GUEST BLOGGER BUFFY SILVERMAN
Walk outside on a winter day, and you might think that there is little to see in nature. But when you take a closer look, you’ll find evidence of winter’s wonders. ON A FLAKE-FLYING DAY: WATCHING WINTER’S WONDERS highlights some of the ways that plants and animals survive a season of scarcity. Your students can observe these seasonal changes and use their observations to inspire their writing. In this blog post, you’ll find activities that culminate in students creating a mask poem (also called a persona poem) written from the point of view of an animal in winter.
Activity 1: Winter challenges
Ask your students to imagine what it would be like to be a bird or mammal living in the forest, field, or lake on a winter day. What challenges would they face? What strategies might they use to survive? Make a list of their answers.
After reading the main text of ON A FLAKE-FLYING DAY, ask students to recall some of the animals that they met in the book. What were those animals doing? Some answers might include: the skunk slept curled in a den; ladybugs huddled together for warmth; the weasel’s fur turned white as snow; the woodpecker tapped trees with its beak to find insects. Add the students’ answers to your initial list of animal strategies.
Ask students to choose one animal from the book that they would want to be in the winter. Explain to students that they can learn more about how that animal survives in the winter by reading the entry for it in the back matter of the book. Read the back matter entry for several of the animals that students selected.
Activity 2: Collecting winter words
Tell the students that you will be reading ON A FLAKE-FLYING DAY once again. Ask the student to remember one or two words that describe what animals are doing in the winter. Make a list of their winter words.
Take a wintery walk close to your school. Stop several times on the walk and ask students to use their senses to gather more winter words. Ask if they can spot animal tracks or other evidence of winter animals. What do they see that an animal might eat in winter? Ask your students to close their eyes and listen for 20 seconds. What sounds do they hear? What do they smell? How does winter feel to them? When you return to your classroom, encourage students to share words that describe what they saw, heard, smelled, and felt on their walk. Add the words to your winter word list.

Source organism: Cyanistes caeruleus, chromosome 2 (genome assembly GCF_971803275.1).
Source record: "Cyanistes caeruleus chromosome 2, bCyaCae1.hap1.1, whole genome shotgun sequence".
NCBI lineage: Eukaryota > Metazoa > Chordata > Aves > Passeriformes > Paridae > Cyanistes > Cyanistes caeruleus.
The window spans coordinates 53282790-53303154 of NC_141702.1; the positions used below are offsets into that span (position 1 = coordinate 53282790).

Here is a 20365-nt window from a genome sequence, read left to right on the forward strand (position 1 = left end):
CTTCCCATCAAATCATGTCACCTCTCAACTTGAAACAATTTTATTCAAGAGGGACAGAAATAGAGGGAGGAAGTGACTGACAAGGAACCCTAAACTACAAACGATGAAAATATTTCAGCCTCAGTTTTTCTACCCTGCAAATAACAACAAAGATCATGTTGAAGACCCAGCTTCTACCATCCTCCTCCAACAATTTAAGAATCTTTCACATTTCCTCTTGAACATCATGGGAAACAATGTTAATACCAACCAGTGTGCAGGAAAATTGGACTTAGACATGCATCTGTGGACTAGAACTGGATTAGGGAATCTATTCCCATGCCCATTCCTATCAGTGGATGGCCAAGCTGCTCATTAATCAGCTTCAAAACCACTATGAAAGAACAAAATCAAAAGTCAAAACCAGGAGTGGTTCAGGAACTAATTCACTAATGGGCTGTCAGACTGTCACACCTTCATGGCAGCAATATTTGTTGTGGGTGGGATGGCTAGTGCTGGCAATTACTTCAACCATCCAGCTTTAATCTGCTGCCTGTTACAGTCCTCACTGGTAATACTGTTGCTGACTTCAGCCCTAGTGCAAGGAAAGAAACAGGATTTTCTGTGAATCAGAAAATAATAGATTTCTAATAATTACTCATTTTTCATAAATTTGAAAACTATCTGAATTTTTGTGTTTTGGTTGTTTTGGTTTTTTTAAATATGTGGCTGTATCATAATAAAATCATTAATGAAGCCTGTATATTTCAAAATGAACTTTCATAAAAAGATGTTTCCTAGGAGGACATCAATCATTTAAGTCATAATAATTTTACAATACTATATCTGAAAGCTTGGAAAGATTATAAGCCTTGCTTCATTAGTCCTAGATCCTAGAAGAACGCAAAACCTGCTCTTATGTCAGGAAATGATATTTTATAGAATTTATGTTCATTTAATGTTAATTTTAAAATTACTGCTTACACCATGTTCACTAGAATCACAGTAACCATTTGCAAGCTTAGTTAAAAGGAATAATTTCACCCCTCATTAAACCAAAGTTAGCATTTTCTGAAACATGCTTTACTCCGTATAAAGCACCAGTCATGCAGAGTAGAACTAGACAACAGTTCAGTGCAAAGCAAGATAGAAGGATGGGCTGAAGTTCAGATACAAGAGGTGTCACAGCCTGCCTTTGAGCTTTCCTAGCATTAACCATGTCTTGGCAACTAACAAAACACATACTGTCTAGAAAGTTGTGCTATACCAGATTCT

Activity 3: Put on your animal mask!
Tell your students that they are going to tell a wintery story of the animal that they chose in Activity 1. Encourage them to first read the back matter entry for that animal or find facts online about how their chosen animal survives in the cold. Then challenge them to write a short poem from the viewpoint of their animal. Ask them to describe the world in winter as their animal experiences it. They will use “I” as if they are the animal in their poem. They might include some words from the class winter word list in their poem. If students need a prompt, offer the following:
I am a ________.
When snow falls, I ____________________________.
I see ____________ in winter.
I hear ___________ in winter.
And I feel ____________in winter.
When spring comes, I will ______________________.
Buffy Silverman is the author of more than ninety nonfiction books for children, featuring topics from Angel Sharks to Alligators, and Mars to Monster Trucks. Her recent book, On a Snow-Melting Day: Seeking Signs of Spring, received a star from Kirkus Reviews and was an NCTE 2021 Notable Poetry Book. A companion book, On a Gold-Blooming Day: Finding Fall Treasures, was a CLA/NCTE 2023 Notable Book in the Language Arts. She lives near a swampy lake in Michigan where she enjoys outdoor time with her dog, watching and photographing nature, and writing poetry. Visit her at www.buffysilverman.com or @BuffySilverman on Twitter and BlueSky.